By 2030, more than 75% of workers will be millennials. Of course by then, the concept of a digital native will not be so revolutionary. In the meantime though, companies need to acknowledge new consumer technology realities and the expectations they create in the enterprise.
Your new workers can hardly remember a time that Facebook didn’t exist. Many had smartphones before driver’s licenses. (Many still don’t seem particularly concerned with driving.) Memorizing phone numbers or paging through a printed telephone directory? How quaint. Today, we can order almost everything from Amazon. Google is a verb. Yet, when trying to perform similar tasks at work, we’re often met with a suboptimal experience. Gartner calls this the “experience gap.”
“While UX was once dismissed as a nonbusiness issue, the experience gap fuels discord between business users and the IT organization. The experience gap can crop up in political battles of considerable consequence.” (Read the full Gartner report*, “Turning Super Tankers: Getting SAP UX Right,” here.)
Advances in mobile computing and ever-more-pervasive connectivity have fundamentally changed our daily routines. As technological barriers have fallen in the consumer space, design has become an increasingly important differentiator. Users have a fundamentally different idea of what technology should be. Your business can now serve customers around the world at any time of day. Your workers expect to be able to work from almost anywhere on any device with a data connection. And they expect it to be simple.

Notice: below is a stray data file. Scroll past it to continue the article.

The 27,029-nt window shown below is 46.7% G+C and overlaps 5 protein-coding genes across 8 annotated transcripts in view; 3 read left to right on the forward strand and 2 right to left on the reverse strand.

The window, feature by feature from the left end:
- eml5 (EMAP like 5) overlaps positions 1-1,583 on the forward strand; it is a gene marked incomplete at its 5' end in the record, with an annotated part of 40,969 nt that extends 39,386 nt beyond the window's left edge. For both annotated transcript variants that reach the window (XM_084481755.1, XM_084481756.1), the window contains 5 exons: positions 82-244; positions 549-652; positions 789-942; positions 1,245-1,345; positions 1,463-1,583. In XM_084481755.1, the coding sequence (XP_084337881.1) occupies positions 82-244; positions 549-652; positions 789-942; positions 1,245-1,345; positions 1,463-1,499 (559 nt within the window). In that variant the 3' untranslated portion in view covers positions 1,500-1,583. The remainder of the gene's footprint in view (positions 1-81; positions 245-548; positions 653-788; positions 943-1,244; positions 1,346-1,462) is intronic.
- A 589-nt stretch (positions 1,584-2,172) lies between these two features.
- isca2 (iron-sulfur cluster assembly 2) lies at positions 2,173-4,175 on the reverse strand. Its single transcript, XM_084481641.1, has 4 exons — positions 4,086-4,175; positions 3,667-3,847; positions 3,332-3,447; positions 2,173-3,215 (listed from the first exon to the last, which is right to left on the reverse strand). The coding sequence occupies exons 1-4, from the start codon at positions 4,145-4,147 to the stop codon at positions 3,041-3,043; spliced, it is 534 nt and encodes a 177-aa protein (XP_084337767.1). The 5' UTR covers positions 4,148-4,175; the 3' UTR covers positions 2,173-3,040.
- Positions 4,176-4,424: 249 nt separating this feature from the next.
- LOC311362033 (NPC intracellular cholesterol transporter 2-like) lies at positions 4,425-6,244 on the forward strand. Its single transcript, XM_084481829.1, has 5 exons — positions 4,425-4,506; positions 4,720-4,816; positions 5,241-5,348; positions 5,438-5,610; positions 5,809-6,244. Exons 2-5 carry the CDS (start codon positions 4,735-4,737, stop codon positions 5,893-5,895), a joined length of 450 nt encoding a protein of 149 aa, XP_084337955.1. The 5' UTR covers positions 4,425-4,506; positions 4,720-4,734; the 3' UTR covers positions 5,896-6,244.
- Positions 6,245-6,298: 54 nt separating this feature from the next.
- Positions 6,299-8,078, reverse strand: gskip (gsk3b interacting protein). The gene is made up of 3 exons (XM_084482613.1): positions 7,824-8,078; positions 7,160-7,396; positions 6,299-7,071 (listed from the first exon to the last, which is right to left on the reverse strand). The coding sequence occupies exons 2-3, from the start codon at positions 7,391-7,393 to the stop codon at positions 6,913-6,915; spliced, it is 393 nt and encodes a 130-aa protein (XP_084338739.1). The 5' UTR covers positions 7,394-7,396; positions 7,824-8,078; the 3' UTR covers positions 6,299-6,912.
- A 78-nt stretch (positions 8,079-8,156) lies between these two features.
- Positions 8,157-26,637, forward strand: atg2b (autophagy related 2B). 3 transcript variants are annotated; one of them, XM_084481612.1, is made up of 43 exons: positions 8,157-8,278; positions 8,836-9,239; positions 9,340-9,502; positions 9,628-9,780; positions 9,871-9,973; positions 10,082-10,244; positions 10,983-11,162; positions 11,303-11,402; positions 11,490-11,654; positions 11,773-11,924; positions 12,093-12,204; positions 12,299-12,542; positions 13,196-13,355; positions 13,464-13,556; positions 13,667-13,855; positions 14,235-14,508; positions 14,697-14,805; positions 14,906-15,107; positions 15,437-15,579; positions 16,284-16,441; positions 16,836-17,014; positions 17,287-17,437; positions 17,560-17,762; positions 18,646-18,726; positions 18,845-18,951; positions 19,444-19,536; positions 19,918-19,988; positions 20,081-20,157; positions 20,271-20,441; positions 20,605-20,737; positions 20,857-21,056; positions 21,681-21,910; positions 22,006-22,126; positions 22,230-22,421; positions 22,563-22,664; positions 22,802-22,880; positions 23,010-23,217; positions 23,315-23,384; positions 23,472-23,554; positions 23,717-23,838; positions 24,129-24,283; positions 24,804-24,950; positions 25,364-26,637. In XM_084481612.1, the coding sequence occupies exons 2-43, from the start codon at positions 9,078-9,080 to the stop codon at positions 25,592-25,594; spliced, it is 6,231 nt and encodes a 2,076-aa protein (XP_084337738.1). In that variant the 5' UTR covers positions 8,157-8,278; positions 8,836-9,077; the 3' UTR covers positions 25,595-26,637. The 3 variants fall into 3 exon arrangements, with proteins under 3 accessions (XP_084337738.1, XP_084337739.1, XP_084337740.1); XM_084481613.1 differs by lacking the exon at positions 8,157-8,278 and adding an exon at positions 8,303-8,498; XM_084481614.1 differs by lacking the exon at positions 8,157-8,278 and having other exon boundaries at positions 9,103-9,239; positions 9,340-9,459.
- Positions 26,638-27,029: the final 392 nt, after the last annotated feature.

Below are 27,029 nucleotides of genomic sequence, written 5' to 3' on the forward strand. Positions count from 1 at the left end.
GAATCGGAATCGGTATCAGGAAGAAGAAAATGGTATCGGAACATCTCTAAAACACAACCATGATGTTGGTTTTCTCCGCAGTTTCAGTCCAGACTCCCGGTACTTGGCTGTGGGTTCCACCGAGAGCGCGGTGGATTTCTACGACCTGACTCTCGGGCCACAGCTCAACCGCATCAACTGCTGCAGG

Do you have an app for that?
*Gartner does not endorse any vendor, product or service depicted in its research publications, and does not advise technology users to select only those vendors with the highest ratings or other designation. Gartner research publications consist of the opinions of Gartner’s research organization and should not be construed as statements of fact. Gartner disclaims all warranties, expressed or implied, with respect to this research, including any warranties of merchantability or fitness for a particular purpose.